CANADIAN ATLAS OF FSA POSTAL AREAS since 1990
Postal Code Maps for Marketing
Since the introduction of the Canadian postal coding system in the early 70's Forward Sortation Areas (FSA) have been gaining popularity and importance in marketing departments. Experience has shown that postal codes are an excellent tool for targeting. Each FSA has distinct boundaries that allow you to define your market area very precisely. A wide range of business and consumer statistical data are available from many sources, including DATAMAP's STATISTICS SUPPLEMENT TO THE ATLAS, for identifying the characteristics of your target group within the FSA. The benefits of dealing with established, nationally recognized territorial units can hardly be overstated.
The Canadian Atlas of FSA Postal Areas provides you with maps showing every Forward Sortation Area in Canada. With two-colour rendition and sufficient geographic reference, the Atlas clearly depicts the quilt of FSAs from coast to coast. As the trend towards database target marketing and effective use of the post office gained momentum, the Atlas has become an essential tool for marketing departments and for an array of other users.
Since 1990, consecutive editions of the Atlas have introduced new and modified FSAs and Rural codes, cross-referenced Urban FSA Index by FSA and by city name, improved map grouping for several areas (e.g.: Victoria and Sydney, BC), corrections of errors and omissions etc.. To keep you informed about the constant urban and rural codes growth and changes, semi-annual UPDATE SHEETS are available from DATAMAP. To order your UPDATE SHEETS and STATISTICS SUPPLEMENT please call (416) 287-3240 Fax (416) 287-3476 e-mail: firstname.lastname@example.org
GLOSSARY OF POSTAL TERMS
Forward Sortation Area (FSA)
An FSA is a geographical area represented by the first three alphanumeric characters of the postal code. For example in the postal code M4S 1G1, the FSA is represented by M4S). Rural Canada is presently divided into approximately 190 Rural FSAs and there are over 1300 Urban FSAs in the urban centres. The first character of the FSA indicates the province or major populated area to which the FSA is assigned. Postal codes beginning with "A" are in Newfoundland, "B" in Nova Scotia, "M" in Toronto, etc.. The second character of the FSA indicates whether the postal code is located in an urban or rural area. All postal codes with "0" (zero) in the second position belong to a Rural FSA.
The boundaries of a rural FSA are shaped by the geographic position of the scattered in it rural communities with identical first 3 characters of their postal codes. For example the boundary line between the Rural FSAs L0N and L0P lies between the L0N towns and the L0P towns. Rural FSAs are shown in the Rural Area Maps and in the Canada Reference Map. The last 3 characters of the postal code are unique to each of these single code localities within the Rural FSA, but always end with a "0" (zero), e.g. Rosemount, L0N 1R0. Recently, Service Codes which end with numbers other than "0" have been additionally assigned to some localities with rural FSA designations. The original valid postal code (ending with a "0") is always shown in the Rural Index.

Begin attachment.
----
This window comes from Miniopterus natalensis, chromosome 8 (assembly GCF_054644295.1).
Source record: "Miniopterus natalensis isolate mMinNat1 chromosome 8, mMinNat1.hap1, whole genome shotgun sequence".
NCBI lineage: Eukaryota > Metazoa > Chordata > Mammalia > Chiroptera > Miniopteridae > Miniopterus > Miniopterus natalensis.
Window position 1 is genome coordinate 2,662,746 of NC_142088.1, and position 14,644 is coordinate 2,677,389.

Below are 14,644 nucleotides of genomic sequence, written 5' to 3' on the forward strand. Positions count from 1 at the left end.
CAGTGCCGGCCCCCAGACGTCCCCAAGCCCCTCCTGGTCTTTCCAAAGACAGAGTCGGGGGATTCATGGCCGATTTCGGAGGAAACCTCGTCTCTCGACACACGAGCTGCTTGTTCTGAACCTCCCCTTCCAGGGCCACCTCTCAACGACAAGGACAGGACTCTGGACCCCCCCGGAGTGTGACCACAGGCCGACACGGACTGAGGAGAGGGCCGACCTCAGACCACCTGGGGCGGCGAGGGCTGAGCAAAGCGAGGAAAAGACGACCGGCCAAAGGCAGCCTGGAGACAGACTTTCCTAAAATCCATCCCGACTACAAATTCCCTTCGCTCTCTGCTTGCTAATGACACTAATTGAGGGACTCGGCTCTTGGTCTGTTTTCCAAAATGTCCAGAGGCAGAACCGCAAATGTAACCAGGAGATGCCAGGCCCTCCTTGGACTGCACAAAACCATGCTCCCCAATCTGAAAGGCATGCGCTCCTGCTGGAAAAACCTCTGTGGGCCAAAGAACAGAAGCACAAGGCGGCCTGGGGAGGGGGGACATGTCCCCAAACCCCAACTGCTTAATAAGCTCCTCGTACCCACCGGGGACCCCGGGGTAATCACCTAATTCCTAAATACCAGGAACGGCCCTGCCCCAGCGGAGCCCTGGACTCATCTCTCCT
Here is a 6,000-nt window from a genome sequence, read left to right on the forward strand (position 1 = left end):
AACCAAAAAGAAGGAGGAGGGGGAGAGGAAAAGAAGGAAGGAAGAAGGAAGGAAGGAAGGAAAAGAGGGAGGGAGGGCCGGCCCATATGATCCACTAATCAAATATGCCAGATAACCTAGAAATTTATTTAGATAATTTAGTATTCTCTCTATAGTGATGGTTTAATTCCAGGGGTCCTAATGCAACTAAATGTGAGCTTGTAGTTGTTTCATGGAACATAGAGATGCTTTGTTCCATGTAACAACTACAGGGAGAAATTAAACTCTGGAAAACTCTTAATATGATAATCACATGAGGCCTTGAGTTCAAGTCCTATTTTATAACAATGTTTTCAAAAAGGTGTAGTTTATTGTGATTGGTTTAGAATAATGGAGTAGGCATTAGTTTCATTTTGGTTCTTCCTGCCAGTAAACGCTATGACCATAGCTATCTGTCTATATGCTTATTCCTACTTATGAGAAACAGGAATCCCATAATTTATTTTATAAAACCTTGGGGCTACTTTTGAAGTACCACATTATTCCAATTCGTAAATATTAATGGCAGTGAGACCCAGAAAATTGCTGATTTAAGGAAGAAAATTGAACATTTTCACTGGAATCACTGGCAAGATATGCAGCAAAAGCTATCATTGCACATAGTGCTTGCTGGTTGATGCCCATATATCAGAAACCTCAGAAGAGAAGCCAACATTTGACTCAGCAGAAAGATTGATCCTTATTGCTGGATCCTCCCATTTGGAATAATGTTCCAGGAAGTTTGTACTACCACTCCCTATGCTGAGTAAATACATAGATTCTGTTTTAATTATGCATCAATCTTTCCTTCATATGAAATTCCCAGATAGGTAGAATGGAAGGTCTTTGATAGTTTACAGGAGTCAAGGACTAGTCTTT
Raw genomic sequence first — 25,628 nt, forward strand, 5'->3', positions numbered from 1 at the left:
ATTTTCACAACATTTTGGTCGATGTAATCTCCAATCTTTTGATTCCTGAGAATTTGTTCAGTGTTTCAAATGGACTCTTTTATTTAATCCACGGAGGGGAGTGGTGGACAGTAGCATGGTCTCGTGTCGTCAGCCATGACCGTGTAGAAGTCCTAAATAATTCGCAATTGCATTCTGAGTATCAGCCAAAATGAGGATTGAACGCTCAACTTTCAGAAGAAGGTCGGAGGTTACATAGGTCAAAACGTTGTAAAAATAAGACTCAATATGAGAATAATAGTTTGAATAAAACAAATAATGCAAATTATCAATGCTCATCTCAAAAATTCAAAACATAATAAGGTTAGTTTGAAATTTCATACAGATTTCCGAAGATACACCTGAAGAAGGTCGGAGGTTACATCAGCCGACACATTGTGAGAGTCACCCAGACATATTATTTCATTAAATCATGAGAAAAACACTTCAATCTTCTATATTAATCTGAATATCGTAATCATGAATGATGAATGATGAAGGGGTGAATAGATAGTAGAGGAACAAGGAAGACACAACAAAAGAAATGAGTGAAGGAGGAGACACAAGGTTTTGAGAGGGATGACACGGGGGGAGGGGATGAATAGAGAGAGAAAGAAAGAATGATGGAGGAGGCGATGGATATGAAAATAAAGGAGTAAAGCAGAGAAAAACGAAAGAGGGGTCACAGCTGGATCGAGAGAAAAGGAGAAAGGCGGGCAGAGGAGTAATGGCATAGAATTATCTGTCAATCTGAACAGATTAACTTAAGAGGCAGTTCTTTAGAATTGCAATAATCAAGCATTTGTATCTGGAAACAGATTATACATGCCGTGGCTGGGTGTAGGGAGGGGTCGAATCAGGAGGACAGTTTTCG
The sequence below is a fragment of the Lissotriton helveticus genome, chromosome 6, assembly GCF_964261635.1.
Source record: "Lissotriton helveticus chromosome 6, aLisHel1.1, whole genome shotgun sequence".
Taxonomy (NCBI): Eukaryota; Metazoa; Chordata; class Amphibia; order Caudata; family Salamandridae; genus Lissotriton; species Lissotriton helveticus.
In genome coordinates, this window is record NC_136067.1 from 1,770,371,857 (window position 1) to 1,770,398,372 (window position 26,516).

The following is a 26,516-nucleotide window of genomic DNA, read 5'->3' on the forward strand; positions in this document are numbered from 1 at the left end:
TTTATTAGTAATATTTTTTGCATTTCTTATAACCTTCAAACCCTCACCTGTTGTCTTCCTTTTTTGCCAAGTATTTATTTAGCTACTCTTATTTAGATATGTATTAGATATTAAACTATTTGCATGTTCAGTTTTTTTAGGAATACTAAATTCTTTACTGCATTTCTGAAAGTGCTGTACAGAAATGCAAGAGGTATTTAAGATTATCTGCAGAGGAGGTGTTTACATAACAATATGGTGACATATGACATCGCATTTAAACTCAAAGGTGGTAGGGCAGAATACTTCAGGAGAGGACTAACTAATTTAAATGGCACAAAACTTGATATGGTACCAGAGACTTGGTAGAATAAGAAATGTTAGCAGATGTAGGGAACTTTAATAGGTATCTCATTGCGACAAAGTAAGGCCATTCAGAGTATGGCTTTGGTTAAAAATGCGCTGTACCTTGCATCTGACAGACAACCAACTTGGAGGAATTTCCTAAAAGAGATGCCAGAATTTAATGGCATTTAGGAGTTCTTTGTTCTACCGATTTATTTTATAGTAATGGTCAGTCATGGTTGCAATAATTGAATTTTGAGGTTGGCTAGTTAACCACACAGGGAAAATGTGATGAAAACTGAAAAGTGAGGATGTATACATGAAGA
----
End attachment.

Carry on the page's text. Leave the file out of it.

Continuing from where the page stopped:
Cities are divided into Urban Forward Sortation Areas (FSA). In Canadian postal code geography urban centres are like islands surrounded by Rural FSAs up to several hundred kilometers across. The outer limits of an Urban FSA are strictly defined by a physical boundary such as a street, transmission line, highway, railway tracks, ravine, creek, river etc.. Urban centres with two or more FSAs are featured in the Atlas with separate maps, and are indicated on the respective Rural Area Maps by a red dot. Localities which have been assigned only a single Urban FSA appear on the Rural Area Maps as three characters (FSA) followed by three asterisks (e.g.. Camrose, T4V***). In contrast the single code localities within the Rural FSA have simply been listed in the Rural Index accompanying each Rural Area Map.
Local Delivery Unit (LDU)
The LDU is represented by the last 3 characters of the urban postal codes. An LDU could be any of the following: a block face (one side of a city block between intersections); both sides of a street between intersections; apartment building with more than 50 units or a group of townhomes with common civic number addresses; business building with more than 10 businesses; large volume receiver (LVR) with more than 100 pieces of mail daily; rural route (RR); box range (a group of lock boxes in a post office); mobile route service in an urban delivery service. Hundreds of LDUs are usually served in an urban FSA. Once the count of LDUs reaches 2000 LDUs the FSA will usually be split in two. The LDU should not be confused with the postal walk assigned to letter carriers.
NOTES ON USING THE ATLAS
We hope that your Atlas of FSA Postal Areas will be a well-used reference tool. As mentioned earlier, the Canadian postal code data is constantly changing, and the information contained in this Atlas will have to be revised over time. The changes are most likely to affect rapidly growing communities, including Toronto, Vancouver and Montreal. Please contact us for obtaining update sheets.
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